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The ecology of conifer persistence in tropical rainforests: Podocarpus neriifolius in northern Thailand

Enright, N.J.ORCID: 0000-0003-2979-4505, Marod, D., Bennett, I., Froend, R.H. and Ladd, P.G.ORCID: 0000-0002-7730-9685 (2021) The ecology of conifer persistence in tropical rainforests: Podocarpus neriifolius in northern Thailand. Plant Ecology .

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A range of hypotheses seek to explain why conifers are infrequent in tropical rainforests. Here, we explore how the conifer, Podocarpus neriifolius, persists at low density in tropical lower montane rainforests of northern Thailand. Recruitment, growth and survival of seedlings and small saplings was monitored for 3.5 years in plots near and away from putative parent trees, and for large saplings and trees in a 16 ha forest plot over 8 years. Seeds and strobili were collected in litterfall traps for 2 years, and pollen rain extracted from forest floor moss samples. Demographic rates and ecophysiological traits of saplings were compared with co-occurring angiosperms Castanopsis acuminatissima and Calophyllum polyanthum. Survivorship was higher in the conifer for all size classes > 30 cm ht (0.97–0.99 y−1 vs. 0.92–0.98). Growth rate was similar for small saplings (9.3–12.6 cm y−1 ht), higher in P. neriifolius for large saplings (0.21 cm y−1 dbh vs. 0.11–0.12), but lower for trees (0.10 cm y−1 vs. 0.16–0.45). Canopy openness above saplings was similar amongst species (3.2–4.2%), whilst leaf N was lower (1.33% vs. 1.43–1.49%), and mass leaf per area (1.96 vs. 1.88) and δ13C higher (− 33.4 ‰ vs. – 34 to 34.9‰) for P. neriifolius. Pollen rain varied between plots, as did strobilus and seed fall between both plots and years, with highest pollen density, strobilus and seed fall close to parent trees, as were areas with highest seedling density and recruitment. High survivorship, high recruitment near parent trees and more widespread recruitment in mast years, offsets slower growth to ensure population persistence of P. neriifolius in angiosperm-dominated rainforest. Low stand density and patchy distribution is best explained by pollen limitation on seed production, with strong recruitment only where male and female trees occur in close proximity, and in mast seed years.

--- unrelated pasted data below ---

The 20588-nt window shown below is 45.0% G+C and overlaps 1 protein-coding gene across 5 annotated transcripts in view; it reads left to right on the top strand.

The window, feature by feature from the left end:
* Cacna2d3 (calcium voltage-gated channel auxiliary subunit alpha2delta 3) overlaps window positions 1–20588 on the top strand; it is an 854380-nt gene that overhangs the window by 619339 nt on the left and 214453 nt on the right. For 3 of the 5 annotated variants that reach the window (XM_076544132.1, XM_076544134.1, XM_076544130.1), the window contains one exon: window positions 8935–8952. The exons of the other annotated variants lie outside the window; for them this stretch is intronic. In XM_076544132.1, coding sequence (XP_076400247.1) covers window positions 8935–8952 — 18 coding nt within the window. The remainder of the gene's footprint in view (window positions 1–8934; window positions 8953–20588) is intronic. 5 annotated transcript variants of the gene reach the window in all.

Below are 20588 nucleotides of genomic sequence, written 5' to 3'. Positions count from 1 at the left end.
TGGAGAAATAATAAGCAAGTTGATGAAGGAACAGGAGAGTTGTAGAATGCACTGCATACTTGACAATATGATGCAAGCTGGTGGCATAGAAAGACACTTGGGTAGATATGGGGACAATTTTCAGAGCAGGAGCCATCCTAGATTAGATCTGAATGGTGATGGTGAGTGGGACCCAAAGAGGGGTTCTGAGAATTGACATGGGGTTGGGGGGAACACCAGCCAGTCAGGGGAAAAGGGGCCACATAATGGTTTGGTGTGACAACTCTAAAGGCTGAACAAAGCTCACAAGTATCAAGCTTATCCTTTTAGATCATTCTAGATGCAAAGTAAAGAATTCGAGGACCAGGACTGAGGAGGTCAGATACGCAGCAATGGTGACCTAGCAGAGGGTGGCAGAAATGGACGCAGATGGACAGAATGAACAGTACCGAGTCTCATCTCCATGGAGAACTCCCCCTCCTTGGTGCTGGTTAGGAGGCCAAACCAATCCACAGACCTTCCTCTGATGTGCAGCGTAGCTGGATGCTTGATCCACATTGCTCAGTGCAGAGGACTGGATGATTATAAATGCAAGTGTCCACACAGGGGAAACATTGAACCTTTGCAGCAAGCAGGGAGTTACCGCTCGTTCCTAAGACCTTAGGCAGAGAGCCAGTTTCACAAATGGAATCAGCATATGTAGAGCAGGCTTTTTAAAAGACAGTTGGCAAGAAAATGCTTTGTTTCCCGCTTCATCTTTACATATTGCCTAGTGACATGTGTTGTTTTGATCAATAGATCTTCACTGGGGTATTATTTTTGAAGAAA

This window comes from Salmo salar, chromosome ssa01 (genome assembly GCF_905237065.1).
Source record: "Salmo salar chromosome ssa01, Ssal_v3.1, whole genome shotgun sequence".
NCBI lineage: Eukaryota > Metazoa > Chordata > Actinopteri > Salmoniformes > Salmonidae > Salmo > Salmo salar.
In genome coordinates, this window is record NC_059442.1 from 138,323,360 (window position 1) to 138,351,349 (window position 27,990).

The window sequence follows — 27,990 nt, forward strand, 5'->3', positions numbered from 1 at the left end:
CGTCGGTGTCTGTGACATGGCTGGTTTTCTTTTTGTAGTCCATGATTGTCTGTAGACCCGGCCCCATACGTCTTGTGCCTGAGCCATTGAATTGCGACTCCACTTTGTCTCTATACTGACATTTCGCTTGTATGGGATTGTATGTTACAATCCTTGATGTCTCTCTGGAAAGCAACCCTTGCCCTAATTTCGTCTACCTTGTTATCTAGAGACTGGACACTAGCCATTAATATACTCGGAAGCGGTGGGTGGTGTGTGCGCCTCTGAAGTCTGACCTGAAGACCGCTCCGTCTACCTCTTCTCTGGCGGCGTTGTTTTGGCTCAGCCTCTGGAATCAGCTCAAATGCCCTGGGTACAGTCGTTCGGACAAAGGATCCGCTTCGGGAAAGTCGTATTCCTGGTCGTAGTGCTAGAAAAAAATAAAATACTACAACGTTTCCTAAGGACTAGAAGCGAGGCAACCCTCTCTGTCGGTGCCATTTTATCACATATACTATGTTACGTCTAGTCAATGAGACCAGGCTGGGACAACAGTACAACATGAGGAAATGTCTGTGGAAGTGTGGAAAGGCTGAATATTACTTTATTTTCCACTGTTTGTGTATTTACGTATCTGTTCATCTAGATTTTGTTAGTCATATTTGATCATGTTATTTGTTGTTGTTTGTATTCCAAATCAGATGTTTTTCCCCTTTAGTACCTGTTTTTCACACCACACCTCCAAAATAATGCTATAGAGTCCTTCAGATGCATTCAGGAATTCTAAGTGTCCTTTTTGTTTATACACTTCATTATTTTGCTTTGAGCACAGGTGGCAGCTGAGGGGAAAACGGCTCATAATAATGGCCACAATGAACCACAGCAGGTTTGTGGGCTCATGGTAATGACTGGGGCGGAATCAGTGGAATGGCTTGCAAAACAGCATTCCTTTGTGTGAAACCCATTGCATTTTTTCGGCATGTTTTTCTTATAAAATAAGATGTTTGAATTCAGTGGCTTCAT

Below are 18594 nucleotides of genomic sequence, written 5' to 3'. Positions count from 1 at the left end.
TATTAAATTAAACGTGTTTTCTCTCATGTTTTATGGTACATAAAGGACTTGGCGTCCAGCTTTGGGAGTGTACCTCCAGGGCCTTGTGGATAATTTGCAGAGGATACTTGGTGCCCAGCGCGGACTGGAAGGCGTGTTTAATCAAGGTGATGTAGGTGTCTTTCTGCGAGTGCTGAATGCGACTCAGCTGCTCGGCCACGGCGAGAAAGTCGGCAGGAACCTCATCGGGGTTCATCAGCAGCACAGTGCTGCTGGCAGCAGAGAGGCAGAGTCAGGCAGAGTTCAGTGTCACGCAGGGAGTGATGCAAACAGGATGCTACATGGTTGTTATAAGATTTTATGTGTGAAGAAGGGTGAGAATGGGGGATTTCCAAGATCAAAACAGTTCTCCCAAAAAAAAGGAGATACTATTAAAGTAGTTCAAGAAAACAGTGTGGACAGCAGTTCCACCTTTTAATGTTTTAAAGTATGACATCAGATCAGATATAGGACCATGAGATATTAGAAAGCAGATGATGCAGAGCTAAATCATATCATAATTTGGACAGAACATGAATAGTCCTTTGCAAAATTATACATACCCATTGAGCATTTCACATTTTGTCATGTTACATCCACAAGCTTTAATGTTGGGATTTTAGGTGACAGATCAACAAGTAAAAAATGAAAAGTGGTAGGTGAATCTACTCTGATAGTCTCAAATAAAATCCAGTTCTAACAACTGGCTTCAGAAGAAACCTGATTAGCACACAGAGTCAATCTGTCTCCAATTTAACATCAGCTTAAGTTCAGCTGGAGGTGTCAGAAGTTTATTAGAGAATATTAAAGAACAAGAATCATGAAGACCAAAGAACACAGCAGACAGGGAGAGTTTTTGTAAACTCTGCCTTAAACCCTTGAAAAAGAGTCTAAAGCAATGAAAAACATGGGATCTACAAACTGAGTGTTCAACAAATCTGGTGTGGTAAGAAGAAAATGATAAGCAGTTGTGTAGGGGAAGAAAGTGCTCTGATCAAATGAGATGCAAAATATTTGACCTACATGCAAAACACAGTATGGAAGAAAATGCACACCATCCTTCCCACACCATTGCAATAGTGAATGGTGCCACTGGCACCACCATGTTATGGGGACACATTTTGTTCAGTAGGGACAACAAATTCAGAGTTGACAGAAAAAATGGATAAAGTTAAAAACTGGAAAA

Item Type: Journal Article
Murdoch Affiliation(s): Veterinary Medicine
Publisher: Springer Verlag
Copyright: © 2021 The Author(s), under exclusive licence to Springer Nature B.V.
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